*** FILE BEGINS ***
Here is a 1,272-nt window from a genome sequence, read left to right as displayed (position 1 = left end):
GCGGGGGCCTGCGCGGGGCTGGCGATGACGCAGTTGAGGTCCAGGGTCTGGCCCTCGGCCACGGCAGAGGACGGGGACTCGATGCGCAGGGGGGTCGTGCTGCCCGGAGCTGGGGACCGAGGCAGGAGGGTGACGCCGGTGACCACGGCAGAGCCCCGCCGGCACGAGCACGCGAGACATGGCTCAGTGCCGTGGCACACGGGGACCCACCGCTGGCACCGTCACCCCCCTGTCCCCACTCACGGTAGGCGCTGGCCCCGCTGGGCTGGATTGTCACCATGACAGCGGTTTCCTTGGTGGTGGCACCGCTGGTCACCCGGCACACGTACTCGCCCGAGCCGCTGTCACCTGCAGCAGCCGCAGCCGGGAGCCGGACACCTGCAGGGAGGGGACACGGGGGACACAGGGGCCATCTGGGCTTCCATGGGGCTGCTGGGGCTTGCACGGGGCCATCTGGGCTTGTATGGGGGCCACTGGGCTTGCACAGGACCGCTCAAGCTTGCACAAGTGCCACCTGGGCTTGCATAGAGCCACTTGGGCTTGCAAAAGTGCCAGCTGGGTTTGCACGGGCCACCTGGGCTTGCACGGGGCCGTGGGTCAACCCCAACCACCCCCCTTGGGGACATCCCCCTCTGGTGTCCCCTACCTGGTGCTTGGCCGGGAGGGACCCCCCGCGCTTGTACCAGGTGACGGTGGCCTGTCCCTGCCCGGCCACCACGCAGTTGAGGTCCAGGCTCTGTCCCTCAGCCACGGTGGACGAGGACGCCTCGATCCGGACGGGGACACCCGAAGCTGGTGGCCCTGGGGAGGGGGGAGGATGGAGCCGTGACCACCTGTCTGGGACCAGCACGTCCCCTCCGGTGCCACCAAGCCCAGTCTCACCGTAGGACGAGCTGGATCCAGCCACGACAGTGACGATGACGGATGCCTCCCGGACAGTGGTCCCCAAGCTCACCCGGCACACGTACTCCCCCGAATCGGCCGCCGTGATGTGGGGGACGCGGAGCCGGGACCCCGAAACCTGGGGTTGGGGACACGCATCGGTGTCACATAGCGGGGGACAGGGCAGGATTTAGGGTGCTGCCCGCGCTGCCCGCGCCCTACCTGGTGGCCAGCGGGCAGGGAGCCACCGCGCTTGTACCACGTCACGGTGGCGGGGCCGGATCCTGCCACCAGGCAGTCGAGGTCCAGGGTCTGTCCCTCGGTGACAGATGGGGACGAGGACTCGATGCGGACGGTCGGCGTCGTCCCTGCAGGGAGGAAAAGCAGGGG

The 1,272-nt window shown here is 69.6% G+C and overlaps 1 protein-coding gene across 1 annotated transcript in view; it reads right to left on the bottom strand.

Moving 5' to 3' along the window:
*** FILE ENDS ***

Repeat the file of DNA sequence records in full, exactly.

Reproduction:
Here is a 1,272-nt window from a genome sequence, read left to right as displayed (position 1 = left end):
GCGGGGGCCTGCGCGGGGCTGGCGATGACGCAGTTGAGGTCCAGGGTCTGGCCCTCGGCCACGGCAGAGGACGGGGACTCGATGCGCAGGGGGGTCGTGCTGCCCGGAGCTGGGGACCGAGGCAGGAGGGTGACGCCGGTGACCACGGCAGAGCCCCGCCGGCACGAGCACGCGAGACATGGCTCAGTGCCGTGGCACACGGGGACCCACCGCTGGCACCGTCACCCCCCTGTCCCCACTCACGGTAGGCGCTGGCCCCGCTGGGCTGGATTGTCACCATGACAGCGGTTTCCTTGGTGGTGGCACCGCTGGTCACCCGGCACACGTACTCGCCCGAGCCGCTGTCACCTGCAGCAGCCGCAGCCGGGAGCCGGACACCTGCAGGGAGGGGACACGGGGGACACAGGGGCCATCTGGGCTTCCATGGGGCTGCTGGGGCTTGCACGGGGCCATCTGGGCTTGTATGGGGGCCACTGGGCTTGCACAGGACCGCTCAAGCTTGCACAAGTGCCACCTGGGCTTGCATAGAGCCACTTGGGCTTGCAAAAGTGCCAGCTGGGTTTGCACGGGCCACCTGGGCTTGCACGGGGCCGTGGGTCAACCCCAACCACCCCCCTTGGGGACATCCCCCTCTGGTGTCCCCTACCTGGTGCTTGGCCGGGAGGGACCCCCCGCGCTTGTACCAGGTGACGGTGGCCTGTCCCTGCCCGGCCACCACGCAGTTGAGGTCCAGGCTCTGTCCCTCAGCCACGGTGGACGAGGACGCCTCGATCCGGACGGGGACACCCGAAGCTGGTGGCCCTGGGGAGGGGGGAGGATGGAGCCGTGACCACCTGTCTGGGACCAGCACGTCCCCTCCGGTGCCACCAAGCCCAGTCTCACCGTAGGACGAGCTGGATCCAGCCACGACAGTGACGATGACGGATGCCTCCCGGACAGTGGTCCCCAAGCTCACCCGGCACACGTACTCCCCCGAATCGGCCGCCGTGATGTGGGGGACGCGGAGCCGGGACCCCGAAACCTGGGGTTGGGGACACGCATCGGTGTCACATAGCGGGGGACAGGGCAGGATTTAGGGTGCTGCCCGCGCTGCCCGCGCCCTACCTGGTGGCCAGCGGGCAGGGAGCCACCGCGCTTGTACCACGTCACGGTGGCGGGGCCGGATCCTGCCACCAGGCAGTCGAGGTCCAGGGTCTGTCCCTCGGTGACAGATGGGGACGAGGACTCGATGCGGACGGTCGGCGTCGTCCCTGCAGGGAGGAAAAGCAGGGG

The 1,272-nt window shown here is 69.6% G+C and overlaps 1 protein-coding gene across 1 annotated transcript in view; it reads right to left on the bottom strand.

Moving 5' to 3' along the window: